Intended for healthcare professionals


Eat more fibre

BMJ 2013; 347 doi: (Published 19 December 2013) Cite this as: BMJ 2013;347:f7401
  1. Robert B Baron, professor of medicine and associate dean
  1. 1Division of General Internal Medicine, Department of Medicine, School of Medicine, University of California, San Francisco, CA 94143-0474, USA
  1. baron{at}

The likely benefits include a lower risk of cardiovascular disease, pass it on

One of my strongest memories from medical school is the image of two collections of stool projected in a guest lecture by Denis Burkitt. One, the stool of an African schoolboy, was large and moist; the other, that of an English schoolboy, was small and dry. Dr Burkitt, who was widely recognised for his work describing a unique cancer of the jaw in African children, went on to argue that diet, particularly one high in dietary fibre, could prevent many of the diseases common in Western countries.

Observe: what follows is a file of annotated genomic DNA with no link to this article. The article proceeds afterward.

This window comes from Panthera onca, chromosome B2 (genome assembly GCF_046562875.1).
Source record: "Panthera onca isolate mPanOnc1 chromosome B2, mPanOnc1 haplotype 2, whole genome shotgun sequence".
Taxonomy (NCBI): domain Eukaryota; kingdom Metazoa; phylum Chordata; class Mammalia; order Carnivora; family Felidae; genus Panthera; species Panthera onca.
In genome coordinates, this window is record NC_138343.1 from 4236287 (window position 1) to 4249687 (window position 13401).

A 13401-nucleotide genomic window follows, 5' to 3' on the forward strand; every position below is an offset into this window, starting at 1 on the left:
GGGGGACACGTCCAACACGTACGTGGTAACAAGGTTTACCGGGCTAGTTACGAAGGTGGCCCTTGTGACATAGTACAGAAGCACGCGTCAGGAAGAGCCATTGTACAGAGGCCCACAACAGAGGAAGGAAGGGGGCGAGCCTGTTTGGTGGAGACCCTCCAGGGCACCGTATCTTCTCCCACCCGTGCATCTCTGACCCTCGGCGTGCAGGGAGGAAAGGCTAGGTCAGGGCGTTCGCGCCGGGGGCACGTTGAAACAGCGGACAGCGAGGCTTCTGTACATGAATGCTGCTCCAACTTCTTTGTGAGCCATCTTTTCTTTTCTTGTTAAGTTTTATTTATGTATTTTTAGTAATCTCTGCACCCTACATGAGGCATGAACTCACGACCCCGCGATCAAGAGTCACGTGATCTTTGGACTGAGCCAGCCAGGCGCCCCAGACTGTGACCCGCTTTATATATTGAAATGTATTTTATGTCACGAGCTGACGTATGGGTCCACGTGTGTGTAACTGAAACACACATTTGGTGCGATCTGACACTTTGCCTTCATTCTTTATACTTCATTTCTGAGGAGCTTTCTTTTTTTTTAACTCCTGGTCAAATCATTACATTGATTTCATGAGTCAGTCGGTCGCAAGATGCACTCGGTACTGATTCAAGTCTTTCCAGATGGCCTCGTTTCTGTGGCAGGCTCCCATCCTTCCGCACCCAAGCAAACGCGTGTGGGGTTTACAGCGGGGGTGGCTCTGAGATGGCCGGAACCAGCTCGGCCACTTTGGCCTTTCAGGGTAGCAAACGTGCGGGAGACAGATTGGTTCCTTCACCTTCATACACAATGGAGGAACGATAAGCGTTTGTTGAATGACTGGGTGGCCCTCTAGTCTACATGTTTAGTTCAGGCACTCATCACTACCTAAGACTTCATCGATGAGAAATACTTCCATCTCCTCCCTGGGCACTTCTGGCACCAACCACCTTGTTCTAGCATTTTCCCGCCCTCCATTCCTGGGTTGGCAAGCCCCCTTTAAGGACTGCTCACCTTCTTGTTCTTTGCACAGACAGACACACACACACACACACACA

In the years since, dozens of studies have investigated the association between dietary fibre and chronic disease. The linked paper by Threapleton and colleagues (doi:10.1136/bmj.f6879) is an important addition to this literature.1

The investigators performed a state of the art meta-analysis of 22 cohort studies that related intake of dietary fibre with coronary heart disease and cardiovascular disease. Consistent with most other studies, the meta-analysis showed a consistent inverse association between intake of dietary fibre and first coronary heart disease and cardiovascular disease events. For both outcomes, every 7 g per day intake of total dietary fibre was associated with a significant …

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